Minimum Wage Boost Could Create 100,000 Jobs

August 15th, 2012 | Tula Connell

Credit: Joe Kekeris

Credit: Joe Kekeris

ib341-figureA.png.538When wages rise, workers and communities benefit. So imagine how improved our national economy would be if the wages of nearly 30 million workers got a boost?

If Congress acted to raise the federal minimum wage to $9.80 by July 1, 2014, some 28 million workers would see a pay increase, according to the Economic Policy Institute’s (EPI) latest report on the minimum wage. Further, those workers would receive nearly $40 billion in additional wages over the phase-in period.

During an across the board phase-in period of the minimum-wage increase, the U.S. gross domestic product (GDP) would increase by roughly $25 billion, resulting in the creation of approximately 100,000 net new jobs, according to EPI (click on chart at left to expand).

Maybe that’s because raising the minimum wage is a matter of fairness and basic American values: The minimum wage would be $10.55 an hour if it matched the inflation rate. Now it’s $7.25 an hour.

Maybe that’s because raising the minimum wage is a matter of fairness and basic American values: Now at $7.25 an hour, the minimum wage would be $10.55 an hour if it matched the inflation rate.

The newest EPI report reiterates some of its earlier findings, which refute the stereotypes often associated with minimum-wage workers.

  • Women would comprise nearly 55 percent of those who would benefit.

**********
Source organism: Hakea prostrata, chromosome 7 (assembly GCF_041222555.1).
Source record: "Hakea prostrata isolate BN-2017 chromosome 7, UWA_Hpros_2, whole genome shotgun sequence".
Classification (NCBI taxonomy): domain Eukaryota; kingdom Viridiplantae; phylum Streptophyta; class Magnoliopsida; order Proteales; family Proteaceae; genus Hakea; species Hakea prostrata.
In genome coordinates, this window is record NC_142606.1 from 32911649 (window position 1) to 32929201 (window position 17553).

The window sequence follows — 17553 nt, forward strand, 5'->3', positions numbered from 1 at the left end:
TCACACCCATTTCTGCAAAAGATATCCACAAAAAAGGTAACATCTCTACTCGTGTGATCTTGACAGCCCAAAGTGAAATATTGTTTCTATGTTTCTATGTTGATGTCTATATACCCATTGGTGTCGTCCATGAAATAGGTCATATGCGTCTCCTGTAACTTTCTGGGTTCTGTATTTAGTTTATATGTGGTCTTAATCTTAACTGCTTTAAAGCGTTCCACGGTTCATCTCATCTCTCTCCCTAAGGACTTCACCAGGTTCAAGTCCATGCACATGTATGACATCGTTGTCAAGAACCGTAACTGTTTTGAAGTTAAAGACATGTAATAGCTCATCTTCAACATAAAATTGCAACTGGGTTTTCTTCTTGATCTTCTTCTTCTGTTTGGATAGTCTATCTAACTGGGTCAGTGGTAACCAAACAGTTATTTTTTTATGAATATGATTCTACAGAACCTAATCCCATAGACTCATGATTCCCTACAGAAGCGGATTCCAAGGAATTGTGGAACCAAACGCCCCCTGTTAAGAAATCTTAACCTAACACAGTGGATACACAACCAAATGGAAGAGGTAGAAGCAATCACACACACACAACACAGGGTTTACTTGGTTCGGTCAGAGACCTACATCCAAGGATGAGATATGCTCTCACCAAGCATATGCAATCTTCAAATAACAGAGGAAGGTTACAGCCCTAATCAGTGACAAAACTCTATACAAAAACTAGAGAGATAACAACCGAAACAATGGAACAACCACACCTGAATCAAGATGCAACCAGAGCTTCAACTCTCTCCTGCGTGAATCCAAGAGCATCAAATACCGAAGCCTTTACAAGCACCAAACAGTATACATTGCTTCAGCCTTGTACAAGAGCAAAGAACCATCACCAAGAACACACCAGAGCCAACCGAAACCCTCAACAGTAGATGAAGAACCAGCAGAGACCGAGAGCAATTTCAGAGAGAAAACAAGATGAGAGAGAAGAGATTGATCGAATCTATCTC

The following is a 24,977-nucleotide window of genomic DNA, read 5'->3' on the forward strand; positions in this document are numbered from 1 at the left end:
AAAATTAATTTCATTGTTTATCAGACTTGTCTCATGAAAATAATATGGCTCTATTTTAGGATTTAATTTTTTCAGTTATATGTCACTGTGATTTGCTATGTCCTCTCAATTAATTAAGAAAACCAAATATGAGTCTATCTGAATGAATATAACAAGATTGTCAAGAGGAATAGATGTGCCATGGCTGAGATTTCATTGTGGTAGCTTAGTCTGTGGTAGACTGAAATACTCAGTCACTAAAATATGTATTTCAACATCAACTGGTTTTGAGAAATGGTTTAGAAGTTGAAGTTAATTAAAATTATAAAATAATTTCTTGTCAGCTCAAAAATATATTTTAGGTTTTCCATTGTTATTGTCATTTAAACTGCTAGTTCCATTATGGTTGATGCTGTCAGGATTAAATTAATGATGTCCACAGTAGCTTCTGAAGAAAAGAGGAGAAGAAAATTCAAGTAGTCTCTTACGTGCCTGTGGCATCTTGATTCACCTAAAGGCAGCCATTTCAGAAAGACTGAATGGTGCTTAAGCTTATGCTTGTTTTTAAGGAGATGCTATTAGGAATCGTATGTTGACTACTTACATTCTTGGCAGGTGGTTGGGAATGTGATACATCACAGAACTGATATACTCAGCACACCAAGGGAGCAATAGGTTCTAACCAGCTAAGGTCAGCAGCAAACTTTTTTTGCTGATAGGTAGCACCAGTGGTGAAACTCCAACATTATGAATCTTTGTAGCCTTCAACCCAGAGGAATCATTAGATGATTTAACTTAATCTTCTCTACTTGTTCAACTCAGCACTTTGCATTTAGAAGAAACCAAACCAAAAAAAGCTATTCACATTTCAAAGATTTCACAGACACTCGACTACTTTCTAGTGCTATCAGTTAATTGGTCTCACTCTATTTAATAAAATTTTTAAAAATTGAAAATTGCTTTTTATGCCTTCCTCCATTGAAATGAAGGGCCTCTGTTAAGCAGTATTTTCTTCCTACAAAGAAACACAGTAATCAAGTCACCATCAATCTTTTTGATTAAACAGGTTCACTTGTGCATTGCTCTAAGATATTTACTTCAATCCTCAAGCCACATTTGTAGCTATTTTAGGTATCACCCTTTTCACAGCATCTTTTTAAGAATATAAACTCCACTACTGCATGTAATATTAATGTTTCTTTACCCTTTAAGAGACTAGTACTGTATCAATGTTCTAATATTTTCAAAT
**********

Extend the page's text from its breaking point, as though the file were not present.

• Nearly 88 percent of workers who would benefit are at least 20 years old.
  • Although workers of all races and ethnicities would benefit from the increase, non-Hispanic white workers comprise the largest share (about 56 percent) of those who would be affected. About 42 percent of affected workers have at least some college education.
  • Around 54 percent of affected workers work full time, over 70 percent are in families with incomes of less than $60,000, more than a quarter are parents and over a third are married.
  • The average affected worker earns about half of his or her family’s total income.

On July 26, Sen. Tom Harkin introduced a stand-alone minimum-wage bill, S. 3453, The Fair Minimum Wage Act of 2012. On the same day,
Rep. George Miller (D-Calif.) introduced legislation in the House of Representatives, H.R. 6211, mirroring Harkin’s minimum-wage legislation.

Congress is home for summer vacation right now, but lawmakers will be back. And when they return, the AFL-CIO urges them to pass the Fair Minimum Wage Act of 2012 (read letter here), as are noted economists.

This blog originally appeared in AFL-CIO on August 15, 2012. Reprinted with permission.

About the Author: Tula Connell got her first union card while she worked her way through college as a banquet bartender for the Pfister Hotel in Milwaukee they were represented by a hotel and restaurant local union (the names of the national unions were different then than they are now). With a background in journalism (covering bull roping in Texas and school boards in Virginia) she started working in the labor movement in 1991. Beginning as a writer for SEIU (and OPEIU member), she now blogs under the title of AFL-CIO managing editor.

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